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Gray wolf comeback worries Midwest

Gray wolf numbers in the US are at their highest point in years thanks to diligent restoration work. But some farmers and biologists in the Midwest are concerned that there are now too many wolves in their backyard.

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Gray wolves have managed to thrive in places biologists thought were unlikely.

Newscom/File

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For a long time Jim Heintz, an octogenarian farmer in Bruce, Wis., gave little thought to the wolves reoccupying his state. Then his calves started disappearing.

"We didn't realize what was happening," he recalls. "Then we started hearing all these wolves. People starting seeing wolves."

That was five or six years ago. He has since seen plenty of wolves himself, including one he watched last year try to drag a dead calf from his back pasture. He estimates he's lost 20 calves to wolves over the past decade.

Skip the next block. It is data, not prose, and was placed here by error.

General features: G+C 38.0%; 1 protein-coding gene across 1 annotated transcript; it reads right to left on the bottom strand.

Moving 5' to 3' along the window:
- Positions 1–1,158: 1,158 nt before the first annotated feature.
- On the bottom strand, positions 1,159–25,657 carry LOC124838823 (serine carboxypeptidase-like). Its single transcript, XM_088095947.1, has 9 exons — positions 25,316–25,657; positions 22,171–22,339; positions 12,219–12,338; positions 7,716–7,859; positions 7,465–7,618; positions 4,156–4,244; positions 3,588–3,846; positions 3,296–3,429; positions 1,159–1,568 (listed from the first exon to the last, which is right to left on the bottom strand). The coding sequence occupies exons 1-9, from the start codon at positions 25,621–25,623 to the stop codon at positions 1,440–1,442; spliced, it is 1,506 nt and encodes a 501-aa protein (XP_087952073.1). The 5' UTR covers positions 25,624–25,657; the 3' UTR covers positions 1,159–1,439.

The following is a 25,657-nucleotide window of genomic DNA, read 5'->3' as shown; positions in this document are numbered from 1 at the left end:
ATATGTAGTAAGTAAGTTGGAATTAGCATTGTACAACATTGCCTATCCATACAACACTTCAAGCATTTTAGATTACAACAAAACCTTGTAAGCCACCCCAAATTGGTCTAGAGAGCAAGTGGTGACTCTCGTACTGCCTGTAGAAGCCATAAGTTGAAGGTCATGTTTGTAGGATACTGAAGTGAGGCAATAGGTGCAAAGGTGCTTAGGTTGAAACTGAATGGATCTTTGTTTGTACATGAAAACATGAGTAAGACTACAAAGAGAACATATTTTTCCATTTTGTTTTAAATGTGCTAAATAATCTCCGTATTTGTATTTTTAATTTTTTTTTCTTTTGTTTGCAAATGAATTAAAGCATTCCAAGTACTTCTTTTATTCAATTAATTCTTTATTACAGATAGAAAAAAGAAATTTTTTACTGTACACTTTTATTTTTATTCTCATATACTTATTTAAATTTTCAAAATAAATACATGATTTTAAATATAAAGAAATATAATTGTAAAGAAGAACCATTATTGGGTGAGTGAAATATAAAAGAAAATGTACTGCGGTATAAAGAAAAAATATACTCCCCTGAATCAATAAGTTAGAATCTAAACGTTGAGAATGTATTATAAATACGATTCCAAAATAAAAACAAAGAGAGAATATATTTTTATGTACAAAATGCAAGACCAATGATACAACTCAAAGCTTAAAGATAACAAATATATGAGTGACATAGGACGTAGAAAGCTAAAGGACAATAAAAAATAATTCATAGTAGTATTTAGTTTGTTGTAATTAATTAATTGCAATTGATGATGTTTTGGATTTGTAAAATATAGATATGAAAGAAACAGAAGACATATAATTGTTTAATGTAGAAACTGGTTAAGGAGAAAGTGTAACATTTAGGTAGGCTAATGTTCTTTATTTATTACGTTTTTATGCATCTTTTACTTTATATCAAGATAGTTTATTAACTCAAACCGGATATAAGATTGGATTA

"If I wasn't in the business I'm in, it would be kind of nice to see a wolf occasionally," says Mr. Heintz. But the cattle farmer in him shares the growing skepticism about wolves in Wisconsin. "I don't know that the wolf really has a place in farm country," he says.

The gray wolf has made an astonishing comeback in the upper Midwest. Once extirpated from all but a remote corner of northern Minnesota, wolves have flourished under the protection of the Endangered Species Act. They have expanded across half of Minnesota, a third of Wisconsin, and all of Michigan's Upper Peninsula. Today the number of wolves in the western Great Lakes region exceeds 4,000.

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